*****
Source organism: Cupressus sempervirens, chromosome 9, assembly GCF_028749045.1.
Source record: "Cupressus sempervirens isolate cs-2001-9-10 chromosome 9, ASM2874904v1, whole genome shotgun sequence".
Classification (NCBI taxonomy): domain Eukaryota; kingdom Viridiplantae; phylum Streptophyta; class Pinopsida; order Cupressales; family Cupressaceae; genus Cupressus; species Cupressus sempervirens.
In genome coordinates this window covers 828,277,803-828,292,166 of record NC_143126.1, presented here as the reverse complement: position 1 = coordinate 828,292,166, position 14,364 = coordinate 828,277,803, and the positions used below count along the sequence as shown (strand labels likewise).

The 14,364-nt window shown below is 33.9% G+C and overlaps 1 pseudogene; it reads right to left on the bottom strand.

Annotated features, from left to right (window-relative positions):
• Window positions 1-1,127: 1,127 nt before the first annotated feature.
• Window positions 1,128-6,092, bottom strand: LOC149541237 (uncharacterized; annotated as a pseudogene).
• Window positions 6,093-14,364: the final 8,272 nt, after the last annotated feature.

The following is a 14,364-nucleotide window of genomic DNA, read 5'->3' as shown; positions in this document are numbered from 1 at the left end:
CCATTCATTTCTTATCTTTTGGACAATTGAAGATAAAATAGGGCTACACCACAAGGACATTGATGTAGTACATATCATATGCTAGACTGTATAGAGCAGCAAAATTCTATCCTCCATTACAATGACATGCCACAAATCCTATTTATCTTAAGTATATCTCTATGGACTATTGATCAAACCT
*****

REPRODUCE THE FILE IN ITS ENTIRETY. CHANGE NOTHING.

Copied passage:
Source organism: Cupressus sempervirens, chromosome 9, assembly GCF_028749045.1.
Source record: "Cupressus sempervirens isolate cs-2001-9-10 chromosome 9, ASM2874904v1, whole genome shotgun sequence".
Classification (NCBI taxonomy): domain Eukaryota; kingdom Viridiplantae; phylum Streptophyta; class Pinopsida; order Cupressales; family Cupressaceae; genus Cupressus; species Cupressus sempervirens.
In genome coordinates this window covers 828,277,803-828,292,166 of record NC_143126.1, presented here as the reverse complement: position 1 = coordinate 828,292,166, position 14,364 = coordinate 828,277,803, and the positions used below count along the sequence as shown (strand labels likewise).

The 14,364-nt window shown below is 33.9% G+C and overlaps 1 pseudogene; it reads right to left on the bottom strand.

Annotated features, from left to right (window-relative positions):
• Window positions 1-1,127: 1,127 nt before the first annotated feature.
• Window positions 1,128-6,092, bottom strand: LOC149541237 (uncharacterized; annotated as a pseudogene).
• Window positions 6,093-14,364: the final 8,272 nt, after the last annotated feature.

The following is a 14,364-nucleotide window of genomic DNA, read 5'->3' as shown; positions in this document are numbered from 1 at the left end:
CCATTCATTTCTTATCTTTTGGACAATTGAAGATAAAATAGGGCTACACCACAAGGACATTGATGTAGTACATATCATATGCTAGACTGTATAGAGCAGCAAAATTCTATCCTCCATTACAATGACATGCCACAAATCCTATTTATCTTAAGTATATCTCTATGGACTATTGATCAAACCT